This is an edited version of an email I sent to Tim Morton. I’ve been thinking of working it up into a formal post, just a quick one. But I know what happens when I think those thoughts. The quick post takes longer and longer to write and sometimes never even gets done. So I decided not to do that this time. Here it is, with a few omissions and additions. But it’s still pretty raw.
The attached post (about The Greatest Man in Siam) is an example of what I consider to be as important a kind of work a critic can do. NOT the MOST important work, but AS IMPORTTANT as anything else.
It's more or less straight-up descriptive work on a minute-long sequence in a cartoon (with most of the work on the last 20 seconds of that sequence). That I'm describing a pop-culture cartoon is secondary to the fact that I'm describing the work. We need more descriptive work. Detailed, painstaking, and accurate description.
I've concluded that, at this point in the unfolding of our disciplines, getting better descriptive control over the artifacts we study is critical. If we don't do that, then the theories don't much matter: psychoanalytic, phenomenological, neuro, cognitive, evo, deconstructive, eco, object-oriented ontology, even good old New Critical. If we don't learn to pay more attention to the sensuous surface of these works, the theorizing will simply collapse as so many grand words, glass shards, burnt twigs, shattered bones, empty exoskeletons. We know how to theorize. But we don't know how to touch and see and hear and describe what we sense.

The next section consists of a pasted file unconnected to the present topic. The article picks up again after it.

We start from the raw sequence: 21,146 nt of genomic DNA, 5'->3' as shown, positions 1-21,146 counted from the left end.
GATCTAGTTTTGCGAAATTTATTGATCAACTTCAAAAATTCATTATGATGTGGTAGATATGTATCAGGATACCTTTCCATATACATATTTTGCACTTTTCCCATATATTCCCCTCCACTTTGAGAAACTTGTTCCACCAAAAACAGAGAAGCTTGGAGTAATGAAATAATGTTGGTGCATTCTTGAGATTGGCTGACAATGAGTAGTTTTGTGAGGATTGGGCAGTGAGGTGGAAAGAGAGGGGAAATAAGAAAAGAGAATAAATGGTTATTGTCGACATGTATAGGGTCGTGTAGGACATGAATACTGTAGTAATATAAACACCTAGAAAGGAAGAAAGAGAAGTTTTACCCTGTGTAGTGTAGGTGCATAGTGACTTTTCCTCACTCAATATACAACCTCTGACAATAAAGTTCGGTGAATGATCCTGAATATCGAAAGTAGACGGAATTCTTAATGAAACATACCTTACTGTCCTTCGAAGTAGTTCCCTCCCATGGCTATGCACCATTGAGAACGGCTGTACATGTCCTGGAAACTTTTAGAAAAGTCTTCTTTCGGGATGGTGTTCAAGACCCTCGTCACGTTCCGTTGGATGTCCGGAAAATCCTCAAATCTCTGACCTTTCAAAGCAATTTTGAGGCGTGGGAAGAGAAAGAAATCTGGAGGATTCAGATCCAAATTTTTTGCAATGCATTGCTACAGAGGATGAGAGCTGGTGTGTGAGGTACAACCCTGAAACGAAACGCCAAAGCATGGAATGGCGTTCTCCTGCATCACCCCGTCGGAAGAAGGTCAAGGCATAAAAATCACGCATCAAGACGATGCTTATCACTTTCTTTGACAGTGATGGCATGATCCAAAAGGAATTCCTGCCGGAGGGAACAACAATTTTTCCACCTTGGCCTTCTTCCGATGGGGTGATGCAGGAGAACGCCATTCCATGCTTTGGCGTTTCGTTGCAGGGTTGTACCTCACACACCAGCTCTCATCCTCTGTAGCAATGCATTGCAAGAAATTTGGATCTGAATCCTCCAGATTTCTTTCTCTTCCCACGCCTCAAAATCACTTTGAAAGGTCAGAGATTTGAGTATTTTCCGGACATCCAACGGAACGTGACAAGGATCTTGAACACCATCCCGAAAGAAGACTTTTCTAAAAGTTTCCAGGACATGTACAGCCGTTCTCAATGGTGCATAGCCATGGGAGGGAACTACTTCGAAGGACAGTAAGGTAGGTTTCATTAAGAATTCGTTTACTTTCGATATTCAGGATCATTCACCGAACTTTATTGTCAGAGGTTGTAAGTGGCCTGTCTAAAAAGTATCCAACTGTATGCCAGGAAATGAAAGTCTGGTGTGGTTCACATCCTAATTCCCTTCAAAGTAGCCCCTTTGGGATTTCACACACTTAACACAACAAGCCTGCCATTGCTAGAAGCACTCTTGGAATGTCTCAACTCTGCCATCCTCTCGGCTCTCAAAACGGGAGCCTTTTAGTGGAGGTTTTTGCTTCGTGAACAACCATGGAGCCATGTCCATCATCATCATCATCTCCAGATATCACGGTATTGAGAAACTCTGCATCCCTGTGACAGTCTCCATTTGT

If we're to remake our disciplines at whatever professional level we want, the remaking's got to encompass richer description. And if we want to address ourselves to a general public, well, then we've got to share our appreciation of the sensuous surface of art. Why? Because that's where the depths are, in the sensuous surface. No top, no bottom, just the sensuous thing itself. Nowhere to hide.
Alack and alas! this modest little post offers no deep insight into the problems of Humankind in the Universe, and that tells against it in a theory-infested intellectual climate where everyone goes for the Big Insight every time out. But that’s the way it is. It’s my belief that the patient accumulation of 100s and 1000s of such descriptive efforts will, in time, afford insights that never could have been had without the descriptions. If Darwin hadn’t had the benefit of 300 years of descriptive natural history he’d never have been able to spot and theorize evolution.
Now, getting back to your current hobbyhorse, I'd figure that object-oriented ontology might have a way to mount an argument on this issue, no?
In any event, here's 20 seconds of a cartoon made in 1943. Enjoy.